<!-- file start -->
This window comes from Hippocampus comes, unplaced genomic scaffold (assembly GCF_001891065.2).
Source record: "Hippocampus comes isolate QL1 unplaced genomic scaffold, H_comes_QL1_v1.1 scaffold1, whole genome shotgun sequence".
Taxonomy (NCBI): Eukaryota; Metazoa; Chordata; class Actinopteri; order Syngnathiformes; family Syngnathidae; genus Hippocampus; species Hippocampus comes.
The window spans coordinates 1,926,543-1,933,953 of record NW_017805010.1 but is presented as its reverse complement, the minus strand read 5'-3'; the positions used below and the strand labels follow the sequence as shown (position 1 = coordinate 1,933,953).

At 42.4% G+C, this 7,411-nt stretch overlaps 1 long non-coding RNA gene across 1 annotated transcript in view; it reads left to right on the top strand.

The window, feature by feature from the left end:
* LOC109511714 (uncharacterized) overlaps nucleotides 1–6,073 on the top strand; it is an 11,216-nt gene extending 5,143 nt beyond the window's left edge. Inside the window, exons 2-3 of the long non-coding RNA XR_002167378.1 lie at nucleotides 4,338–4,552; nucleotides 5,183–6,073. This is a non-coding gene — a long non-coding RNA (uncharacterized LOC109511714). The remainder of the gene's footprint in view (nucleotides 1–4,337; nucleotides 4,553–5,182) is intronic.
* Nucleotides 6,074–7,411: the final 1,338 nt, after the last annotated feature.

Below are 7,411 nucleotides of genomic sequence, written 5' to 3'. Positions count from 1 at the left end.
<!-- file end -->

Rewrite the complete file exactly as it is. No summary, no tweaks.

This window comes from Hippocampus comes, unplaced genomic scaffold (assembly GCF_001891065.2).
Source record: "Hippocampus comes isolate QL1 unplaced genomic scaffold, H_comes_QL1_v1.1 scaffold1, whole genome shotgun sequence".
Taxonomy (NCBI): Eukaryota; Metazoa; Chordata; class Actinopteri; order Syngnathiformes; family Syngnathidae; genus Hippocampus; species Hippocampus comes.
The window spans coordinates 1,926,543-1,933,953 of record NW_017805010.1 but is presented as its reverse complement, the minus strand read 5'-3'; the positions used below and the strand labels follow the sequence as shown (position 1 = coordinate 1,933,953).

At 42.4% G+C, this 7,411-nt stretch overlaps 1 long non-coding RNA gene across 1 annotated transcript in view; it reads left to right on the top strand.

The window, feature by feature from the left end:
* LOC109511714 (uncharacterized) overlaps nucleotides 1–6,073 on the top strand; it is an 11,216-nt gene extending 5,143 nt beyond the window's left edge. Inside the window, exons 2-3 of the long non-coding RNA XR_002167378.1 lie at nucleotides 4,338–4,552; nucleotides 5,183–6,073. This is a non-coding gene — a long non-coding RNA (uncharacterized LOC109511714). The remainder of the gene's footprint in view (nucleotides 1–4,337; nucleotides 4,553–5,182) is intronic.
* Nucleotides 6,074–7,411: the final 1,338 nt, after the last annotated feature.

Below are 7,411 nucleotides of genomic sequence, written 5' to 3'. Positions count from 1 at the left end.